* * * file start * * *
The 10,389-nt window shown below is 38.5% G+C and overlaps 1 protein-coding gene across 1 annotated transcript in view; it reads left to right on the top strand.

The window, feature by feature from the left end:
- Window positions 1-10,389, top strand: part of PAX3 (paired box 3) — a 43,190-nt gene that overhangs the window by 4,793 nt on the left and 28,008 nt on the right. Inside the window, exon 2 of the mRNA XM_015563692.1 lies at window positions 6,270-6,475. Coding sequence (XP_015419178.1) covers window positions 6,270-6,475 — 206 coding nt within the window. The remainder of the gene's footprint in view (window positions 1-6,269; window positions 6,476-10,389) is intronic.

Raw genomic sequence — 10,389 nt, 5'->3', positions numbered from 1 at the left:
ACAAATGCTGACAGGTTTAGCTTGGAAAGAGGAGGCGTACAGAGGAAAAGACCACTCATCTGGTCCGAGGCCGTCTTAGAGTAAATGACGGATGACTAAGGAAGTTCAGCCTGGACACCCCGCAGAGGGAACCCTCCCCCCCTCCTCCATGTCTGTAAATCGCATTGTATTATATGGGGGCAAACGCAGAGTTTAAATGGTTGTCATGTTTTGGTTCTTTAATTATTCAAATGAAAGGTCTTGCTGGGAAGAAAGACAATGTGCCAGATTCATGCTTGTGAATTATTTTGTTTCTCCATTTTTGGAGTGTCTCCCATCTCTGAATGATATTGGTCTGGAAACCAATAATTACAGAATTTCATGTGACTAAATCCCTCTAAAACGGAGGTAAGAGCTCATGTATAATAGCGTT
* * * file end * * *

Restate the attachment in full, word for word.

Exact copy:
The 10,389-nt window shown below is 38.5% G+C and overlaps 1 protein-coding gene across 1 annotated transcript in view; it reads left to right on the top strand.

The window, feature by feature from the left end:
- Window positions 1-10,389, top strand: part of PAX3 (paired box 3) — a 43,190-nt gene that overhangs the window by 4,793 nt on the left and 28,008 nt on the right. Inside the window, exon 2 of the mRNA XM_015563692.1 lies at window positions 6,270-6,475. Coding sequence (XP_015419178.1) covers window positions 6,270-6,475 — 206 coding nt within the window. The remainder of the gene's footprint in view (window positions 1-6,269; window positions 6,476-10,389) is intronic.

Raw genomic sequence — 10,389 nt, 5'->3', positions numbered from 1 at the left:
ACAAATGCTGACAGGTTTAGCTTGGAAAGAGGAGGCGTACAGAGGAAAAGACCACTCATCTGGTCCGAGGCCGTCTTAGAGTAAATGACGGATGACTAAGGAAGTTCAGCCTGGACACCCCGCAGAGGGAACCCTCCCCCCCTCCTCCATGTCTGTAAATCGCATTGTATTATATGGGGGCAAACGCAGAGTTTAAATGGTTGTCATGTTTTGGTTCTTTAATTATTCAAATGAAAGGTCTTGCTGGGAAGAAAGACAATGTGCCAGATTCATGCTTGTGAATTATTTTGTTTCTCCATTTTTGGAGTGTCTCCCATCTCTGAATGATATTGGTCTGGAAACCAATAATTACAGAATTTCATGTGACTAAATCCCTCTAAAACGGAGGTAAGAGCTCATGTATAATAGCGTT